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|January 1, 1998||
EC will be very strict about poll expenses: Dr Gill
Chief Election Commissioner Dr M S Gill says the Commission has sent a revised proforma to all 43 recognised political parties for maintaining election accounts.
A Supreme Court judgment last year had given the EC necessary powers to ask political parties to account their expenses, he told reporters in Chandigarh on Friday.
The CEC, together with the chief secretaries, director generals of police, home secretaries and chief electoral officers of Punjab, Haryana and Chandigarh had arrived in the city to review poll arrangements for the February 16 Lok Sabha election.
He said the Commission had asked political parties in the 1996 election to file their election accounts. For the coming poll, the EC has revised the proforma. The CEC said if a political party hired planes or helicopters, that expense too would have to be included.
Besides the party expenses, individual candidates would also have to file accounts. The Union government had raised the expenditure limit to Rs 1.5 million for the Lok Sabha poll, which was quite reasonable. Therefore, the Commission would press more than before that the contestants keep their expenditure within the ceiling.
Replying to a question about the use of Doordarshan and All India Radio for electioneering, he said both the media belonged to the nation and all political parties should use them extensively for promoting democracy. Since the official electronic media would be indirectly funded for this purpose, these should not be misused, he added.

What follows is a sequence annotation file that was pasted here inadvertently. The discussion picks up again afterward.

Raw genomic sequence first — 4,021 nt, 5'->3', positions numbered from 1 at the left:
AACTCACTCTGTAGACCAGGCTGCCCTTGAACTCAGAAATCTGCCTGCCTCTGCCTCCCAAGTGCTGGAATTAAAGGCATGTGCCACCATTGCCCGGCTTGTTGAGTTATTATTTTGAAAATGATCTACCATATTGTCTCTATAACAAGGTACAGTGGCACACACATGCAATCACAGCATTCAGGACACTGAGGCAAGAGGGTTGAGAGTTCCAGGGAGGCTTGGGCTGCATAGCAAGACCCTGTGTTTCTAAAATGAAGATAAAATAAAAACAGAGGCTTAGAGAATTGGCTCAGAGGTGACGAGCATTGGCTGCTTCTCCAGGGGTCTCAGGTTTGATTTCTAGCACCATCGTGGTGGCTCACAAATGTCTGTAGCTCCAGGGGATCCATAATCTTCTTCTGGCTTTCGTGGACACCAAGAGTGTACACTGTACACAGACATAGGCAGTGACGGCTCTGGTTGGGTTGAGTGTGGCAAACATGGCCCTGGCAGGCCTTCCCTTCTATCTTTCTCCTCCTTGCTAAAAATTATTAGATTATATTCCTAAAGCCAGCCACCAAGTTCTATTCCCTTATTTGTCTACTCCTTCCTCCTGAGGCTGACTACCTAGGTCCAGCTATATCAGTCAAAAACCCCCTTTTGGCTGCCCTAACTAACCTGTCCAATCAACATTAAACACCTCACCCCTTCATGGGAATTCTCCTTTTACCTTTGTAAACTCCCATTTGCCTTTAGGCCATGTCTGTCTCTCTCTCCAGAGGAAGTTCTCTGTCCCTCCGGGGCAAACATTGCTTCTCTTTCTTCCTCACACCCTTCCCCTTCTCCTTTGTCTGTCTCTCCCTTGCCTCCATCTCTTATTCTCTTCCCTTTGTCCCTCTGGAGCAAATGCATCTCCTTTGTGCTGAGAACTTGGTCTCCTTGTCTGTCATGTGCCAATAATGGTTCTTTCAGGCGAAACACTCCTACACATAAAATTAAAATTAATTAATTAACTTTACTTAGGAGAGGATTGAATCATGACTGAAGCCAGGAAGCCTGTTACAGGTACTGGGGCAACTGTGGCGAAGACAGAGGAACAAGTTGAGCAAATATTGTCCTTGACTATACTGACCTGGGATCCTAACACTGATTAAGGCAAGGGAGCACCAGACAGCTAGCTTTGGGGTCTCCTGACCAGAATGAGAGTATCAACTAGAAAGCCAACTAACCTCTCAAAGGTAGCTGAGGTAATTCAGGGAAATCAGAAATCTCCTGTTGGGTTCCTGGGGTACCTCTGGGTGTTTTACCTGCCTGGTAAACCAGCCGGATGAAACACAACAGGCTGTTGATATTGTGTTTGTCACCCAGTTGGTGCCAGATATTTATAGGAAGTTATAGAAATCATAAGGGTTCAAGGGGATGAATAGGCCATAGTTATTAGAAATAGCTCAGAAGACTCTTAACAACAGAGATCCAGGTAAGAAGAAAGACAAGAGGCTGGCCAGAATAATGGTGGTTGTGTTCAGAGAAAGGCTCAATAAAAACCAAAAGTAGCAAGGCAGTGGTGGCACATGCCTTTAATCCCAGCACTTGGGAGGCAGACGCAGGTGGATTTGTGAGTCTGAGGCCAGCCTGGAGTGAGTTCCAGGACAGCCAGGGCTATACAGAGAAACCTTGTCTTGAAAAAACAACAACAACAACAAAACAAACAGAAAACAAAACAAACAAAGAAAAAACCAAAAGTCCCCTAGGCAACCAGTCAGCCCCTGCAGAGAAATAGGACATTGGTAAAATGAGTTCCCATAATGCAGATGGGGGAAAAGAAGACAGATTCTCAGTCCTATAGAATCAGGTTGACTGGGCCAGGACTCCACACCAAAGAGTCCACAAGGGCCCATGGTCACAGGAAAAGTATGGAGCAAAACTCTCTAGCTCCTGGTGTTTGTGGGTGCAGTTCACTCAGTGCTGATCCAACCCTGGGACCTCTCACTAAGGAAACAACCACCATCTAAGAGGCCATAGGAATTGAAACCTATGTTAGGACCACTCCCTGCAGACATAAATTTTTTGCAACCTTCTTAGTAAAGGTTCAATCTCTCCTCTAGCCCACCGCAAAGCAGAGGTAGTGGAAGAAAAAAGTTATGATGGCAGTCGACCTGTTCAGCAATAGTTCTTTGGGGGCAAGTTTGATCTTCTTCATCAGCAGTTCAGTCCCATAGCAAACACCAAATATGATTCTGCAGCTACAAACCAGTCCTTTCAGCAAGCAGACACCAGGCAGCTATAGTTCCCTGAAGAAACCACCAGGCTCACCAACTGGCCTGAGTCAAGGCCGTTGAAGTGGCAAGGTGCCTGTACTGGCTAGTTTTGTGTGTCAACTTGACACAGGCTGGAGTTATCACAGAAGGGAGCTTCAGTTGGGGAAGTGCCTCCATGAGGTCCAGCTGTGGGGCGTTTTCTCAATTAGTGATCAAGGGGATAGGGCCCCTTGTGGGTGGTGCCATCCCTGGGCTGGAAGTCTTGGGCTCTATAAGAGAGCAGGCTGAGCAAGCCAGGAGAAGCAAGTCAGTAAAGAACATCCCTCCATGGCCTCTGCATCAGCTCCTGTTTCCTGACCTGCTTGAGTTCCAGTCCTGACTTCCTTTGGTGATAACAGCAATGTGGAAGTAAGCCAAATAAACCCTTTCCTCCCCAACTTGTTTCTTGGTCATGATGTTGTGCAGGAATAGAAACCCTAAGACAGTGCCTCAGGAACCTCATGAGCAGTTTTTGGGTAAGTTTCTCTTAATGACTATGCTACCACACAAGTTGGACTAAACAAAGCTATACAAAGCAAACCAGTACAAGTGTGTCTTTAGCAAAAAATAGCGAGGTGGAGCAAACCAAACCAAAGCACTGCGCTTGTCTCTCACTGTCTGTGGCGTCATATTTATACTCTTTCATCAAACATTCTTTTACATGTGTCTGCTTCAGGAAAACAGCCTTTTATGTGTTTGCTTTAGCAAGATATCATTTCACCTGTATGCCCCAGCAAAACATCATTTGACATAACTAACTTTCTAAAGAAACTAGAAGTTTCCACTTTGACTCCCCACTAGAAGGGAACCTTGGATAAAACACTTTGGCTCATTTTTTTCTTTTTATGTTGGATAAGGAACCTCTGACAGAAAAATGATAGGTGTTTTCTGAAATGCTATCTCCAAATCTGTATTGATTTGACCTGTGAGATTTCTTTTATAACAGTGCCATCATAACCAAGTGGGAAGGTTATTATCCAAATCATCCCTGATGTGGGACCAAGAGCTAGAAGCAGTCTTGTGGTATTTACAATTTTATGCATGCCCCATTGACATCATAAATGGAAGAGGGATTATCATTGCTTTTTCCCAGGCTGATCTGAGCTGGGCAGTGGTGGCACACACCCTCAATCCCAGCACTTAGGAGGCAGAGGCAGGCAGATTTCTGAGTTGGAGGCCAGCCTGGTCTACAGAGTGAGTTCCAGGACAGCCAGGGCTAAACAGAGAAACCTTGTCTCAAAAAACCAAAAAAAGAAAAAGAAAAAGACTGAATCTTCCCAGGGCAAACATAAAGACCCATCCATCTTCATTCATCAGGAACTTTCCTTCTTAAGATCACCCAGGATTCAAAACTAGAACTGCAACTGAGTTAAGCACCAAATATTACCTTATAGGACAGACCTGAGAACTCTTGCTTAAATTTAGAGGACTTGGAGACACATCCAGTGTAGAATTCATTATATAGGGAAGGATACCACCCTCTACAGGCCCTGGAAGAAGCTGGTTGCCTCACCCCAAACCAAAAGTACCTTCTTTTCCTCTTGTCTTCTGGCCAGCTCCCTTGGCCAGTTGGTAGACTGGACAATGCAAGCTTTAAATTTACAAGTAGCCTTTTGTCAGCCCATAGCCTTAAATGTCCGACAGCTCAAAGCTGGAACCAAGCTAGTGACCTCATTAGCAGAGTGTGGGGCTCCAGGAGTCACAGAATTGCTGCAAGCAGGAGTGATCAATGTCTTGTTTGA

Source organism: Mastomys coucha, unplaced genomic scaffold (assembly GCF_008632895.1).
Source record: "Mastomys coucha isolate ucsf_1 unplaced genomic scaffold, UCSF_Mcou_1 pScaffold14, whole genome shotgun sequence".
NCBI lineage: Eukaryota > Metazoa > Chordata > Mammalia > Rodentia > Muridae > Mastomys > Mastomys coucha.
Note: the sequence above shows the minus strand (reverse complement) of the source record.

To another question about banning opinion and exit poll surveys, Dr Gill said the EC had taken up the matter with recognised political parties. Various views were expressed during a meeting last month.
"The Commission has not yet made up its mind on this issue," he said, "But we will come out with a decision shortly."
Speaking about debarring the corrupt from contesting the poll, Dr Gill said the EC had issued orders to all returning officers to effectively apply section 51 of the People's Representation Act to stop the menace.
To a question about the criticism which the EC's four-day poll schedule had evoked, Dr Gill said political parties had not really grasped what it meant.
"The schedule was drawn up keeping in view the time taken by security forces for moving from one place to another," he said, "There is nothing new in it. Basically, it is a three-day poll schedule as it was in 1996."
He said the security arrangements were satisfactory for holding the election in Punjab and Haryana. Additional forces for poll duty would be provided to the states, he added.
Dr Gill said 15,500 booths would be set up in Haryana for the 11.1 million voters there, while there would be 18,100 polling booths in Punjab for its 15.2 million electorate. Of the 13 seats in Punjab three were reserved, while in Haryana, two of the 10 seats were reserved.
The lone Chandigarh seat, with its 523,000 electorate, would have 624 polling booths, Dr Gill said.
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